Have you got questions about when to start trying for a baby?
Wondering how long you have to wait for contraceptives to clear your system? Or whether holiday immunisations will affect conceiving? Our GP answers your questions
Q: Is it ok to start trying for a baby as soon as I come off the Pill, or should I wait to make sure that all traces of it are out of my system?
A: You don’t need to worry about traces of the oral contraceptive pill being ‘out of your system’ – the Pill contains hormones that are very similar to the ones your body produces naturally. And although we don’t recommend that you carry on taking the Pill when you’re pregnant, studies suggest that it doesn’t do any harm to the baby if you do take it without realising that you are pregnant.
But one reason why you might want to use another method of contraception (such as condoms ) for a few months after you stop the Pill is because the ‘periods’ that you have while you’re on the Pill aren’t real periods at all. They’re ‘withdrawal bleeds’ – you withdraw the hormones when you have your week off each month, and this stimulates your body to bleed. That means that you won’t know how long your natural cycle is while you’re on the Pill. Within a month or two of stopping, your body usually goes back to its normal menstrual pattern, so you’ll know how long your cycle is. This can help, when you get pregnant, to work out when your due date is.
Q: For our holiday, my husband and I will be having immunisations against yellow fever, hepatitis and malaria. When we get back, we want to start a family. Is there a certain amount of time after the injections and tablets to wait before trying for a baby?
A: Some malaria tablets, like chloroquine and proguanil, are safe during pregnancy. Others, like doxycycline and malarone, should be avoided. Only mefloquine involves avoiding getting pregnant, while you’re taking it and for at least three months after you stop. Your practice nurse can tell you which one is best for where you’re travelling to. As for the immunisations, it’s probably best to avoid most of them if you’re actually pregnant (unless you really have to travel abroad), which shouldn’t be a problem for you. Ideally, you should get your immunisations at least a few weeks before you travel. That means it will be at least a couple of months after you have the vaccine by the time you get back. It should be perfectly safe to try for a baby this length of time after yellow fever or hepatitis immunisations.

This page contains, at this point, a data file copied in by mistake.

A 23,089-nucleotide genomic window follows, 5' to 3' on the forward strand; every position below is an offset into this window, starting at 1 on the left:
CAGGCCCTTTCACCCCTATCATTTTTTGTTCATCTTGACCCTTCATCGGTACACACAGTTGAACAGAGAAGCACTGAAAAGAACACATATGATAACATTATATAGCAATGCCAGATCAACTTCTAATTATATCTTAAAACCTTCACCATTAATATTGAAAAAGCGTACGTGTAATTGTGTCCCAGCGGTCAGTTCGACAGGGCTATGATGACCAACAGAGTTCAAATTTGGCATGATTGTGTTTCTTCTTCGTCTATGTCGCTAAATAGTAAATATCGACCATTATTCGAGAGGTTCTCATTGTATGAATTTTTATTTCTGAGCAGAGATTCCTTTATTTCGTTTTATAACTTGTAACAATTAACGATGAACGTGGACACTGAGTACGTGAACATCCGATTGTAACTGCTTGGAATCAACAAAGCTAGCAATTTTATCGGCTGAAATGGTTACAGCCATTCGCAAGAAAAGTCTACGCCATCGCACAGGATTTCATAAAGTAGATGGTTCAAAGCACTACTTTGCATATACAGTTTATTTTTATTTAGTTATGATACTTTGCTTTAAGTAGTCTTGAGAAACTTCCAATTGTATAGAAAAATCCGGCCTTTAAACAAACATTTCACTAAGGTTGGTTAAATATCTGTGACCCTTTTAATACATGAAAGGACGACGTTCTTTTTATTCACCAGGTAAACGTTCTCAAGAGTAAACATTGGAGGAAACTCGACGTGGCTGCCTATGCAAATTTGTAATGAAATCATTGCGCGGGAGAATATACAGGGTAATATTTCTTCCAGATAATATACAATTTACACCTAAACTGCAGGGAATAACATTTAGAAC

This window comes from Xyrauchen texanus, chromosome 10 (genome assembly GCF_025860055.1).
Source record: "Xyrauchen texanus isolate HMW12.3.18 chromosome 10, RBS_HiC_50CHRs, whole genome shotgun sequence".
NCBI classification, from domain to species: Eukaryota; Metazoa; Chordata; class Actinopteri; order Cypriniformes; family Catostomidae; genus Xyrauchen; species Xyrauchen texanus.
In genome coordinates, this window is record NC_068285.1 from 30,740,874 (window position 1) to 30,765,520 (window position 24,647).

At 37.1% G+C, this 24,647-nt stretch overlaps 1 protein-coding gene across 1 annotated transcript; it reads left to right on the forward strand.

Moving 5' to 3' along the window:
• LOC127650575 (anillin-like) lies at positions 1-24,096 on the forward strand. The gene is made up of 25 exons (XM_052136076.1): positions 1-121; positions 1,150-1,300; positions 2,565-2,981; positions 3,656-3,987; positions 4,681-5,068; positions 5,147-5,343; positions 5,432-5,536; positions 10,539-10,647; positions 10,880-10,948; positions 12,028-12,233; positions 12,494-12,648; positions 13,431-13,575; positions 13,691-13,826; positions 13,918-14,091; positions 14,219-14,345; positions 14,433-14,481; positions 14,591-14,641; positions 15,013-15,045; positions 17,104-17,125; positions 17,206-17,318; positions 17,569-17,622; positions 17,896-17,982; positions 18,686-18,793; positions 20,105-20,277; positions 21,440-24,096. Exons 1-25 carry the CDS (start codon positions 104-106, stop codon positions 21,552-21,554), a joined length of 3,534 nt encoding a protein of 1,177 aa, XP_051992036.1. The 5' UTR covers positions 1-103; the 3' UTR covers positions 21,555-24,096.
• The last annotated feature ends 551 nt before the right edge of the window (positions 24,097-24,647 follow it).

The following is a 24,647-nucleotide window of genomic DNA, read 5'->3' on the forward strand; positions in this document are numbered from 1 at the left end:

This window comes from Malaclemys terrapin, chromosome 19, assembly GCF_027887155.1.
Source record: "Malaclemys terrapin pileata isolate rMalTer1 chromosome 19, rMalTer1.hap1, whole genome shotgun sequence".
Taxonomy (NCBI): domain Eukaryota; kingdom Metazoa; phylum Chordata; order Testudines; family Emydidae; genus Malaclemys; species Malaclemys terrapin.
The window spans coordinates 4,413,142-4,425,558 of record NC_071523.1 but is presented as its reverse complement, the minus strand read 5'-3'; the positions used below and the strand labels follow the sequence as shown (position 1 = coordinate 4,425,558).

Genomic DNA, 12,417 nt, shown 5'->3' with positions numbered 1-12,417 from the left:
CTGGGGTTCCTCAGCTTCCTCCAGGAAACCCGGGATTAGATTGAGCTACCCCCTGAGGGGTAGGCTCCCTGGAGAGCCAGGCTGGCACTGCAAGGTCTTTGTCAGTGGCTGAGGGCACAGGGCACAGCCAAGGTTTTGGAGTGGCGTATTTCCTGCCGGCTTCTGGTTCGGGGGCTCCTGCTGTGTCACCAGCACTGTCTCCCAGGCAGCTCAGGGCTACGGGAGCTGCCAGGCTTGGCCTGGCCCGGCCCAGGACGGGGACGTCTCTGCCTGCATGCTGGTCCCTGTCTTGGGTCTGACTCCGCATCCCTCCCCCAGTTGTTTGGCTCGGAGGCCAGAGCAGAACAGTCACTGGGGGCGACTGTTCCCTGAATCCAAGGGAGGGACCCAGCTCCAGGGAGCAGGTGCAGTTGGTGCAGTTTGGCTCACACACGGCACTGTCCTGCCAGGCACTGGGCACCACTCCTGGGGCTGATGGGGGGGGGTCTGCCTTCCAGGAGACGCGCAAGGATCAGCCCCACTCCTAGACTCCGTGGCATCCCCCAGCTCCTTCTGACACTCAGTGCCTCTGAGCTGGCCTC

Q: We’re planning on starting a family but my partner is terrified if a normal birth. She was abused as a child and raped 7 years ago, resulting in a termination. She has also had incidences of psychosis in her past. Would these circumstances entitle her to a caesarean if she would prefer this option?
A: I’m so sorry to hear that your partner has had such a hard time in the past. Past psychological or sexual traumas can have an impact on the likelihood of getting postnatal depression, and a difficult time during delivery can be especially distressing. I think you have a very good case for discussing the possibility of an elective caesarean section with your consultant, who would make the final decision, but there’s every reason to believe that the doctors at the hospital would be sympathetic. They would explain all the pros and cons of caesarean delivery, so that your partner knows what is involved. For instance, the rate of medical complications is higher for caesarean operations rather than vaginal deliveries – although lower for electives rather than emergencies. You and your partner should discuss this with your doctor before she starts trying to get pregnant – that’s important if she’s taking any medication.
Q: I’ve been on the Pill for the past 3 years, but my partner and I have now decided to start a family. Can we start trying straight away, or do I need to wait for the contraceptive to clear my system?
A: There’s no medical reason why you shouldn’t start trying to get pregnant as soon as you stop taking the pill. The hormones in both the combined oral contraceptive pill (‘the Pill’) and the progesterone only pill (‘the mini-pill’) are basically the same hormones that your body makes itself. All these pills are doing is replacing some of your natural female hormones. This means that the rise and fall in hormones that normally goes on through your cycle and which causes changes in the mucus of your cervix or makes you produce an egg (ovulate), doesn’t happen.
If you forget a pill by more than 3 hours (for the progesterone only pill) or 12 hours (for the combined oral contraceptive) your body’s natural hormones can ‘kick in’ and you can get pregnant. The same applies when you come off the pill. You’re not more likely to have a baby who has any medical problems if you get pregnant straight after you stop the pill. It doesn’t seem that you’re more likely to miscarry if you get pregnant when you’ve just stopped the pill, either.
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The only real reason for waiting is to see what happens to your periods when you stop the pill. If your cycle turns out to be 6 weeks instead of 4, for instance, you’ll know when you get pregnant that your due date will be 2 weeks later than it would be if your cycle was 4 weeks. But don’t worry – when you get pregnant, you’ll have an ultrasound anyway which will tell you when your baby’s due.
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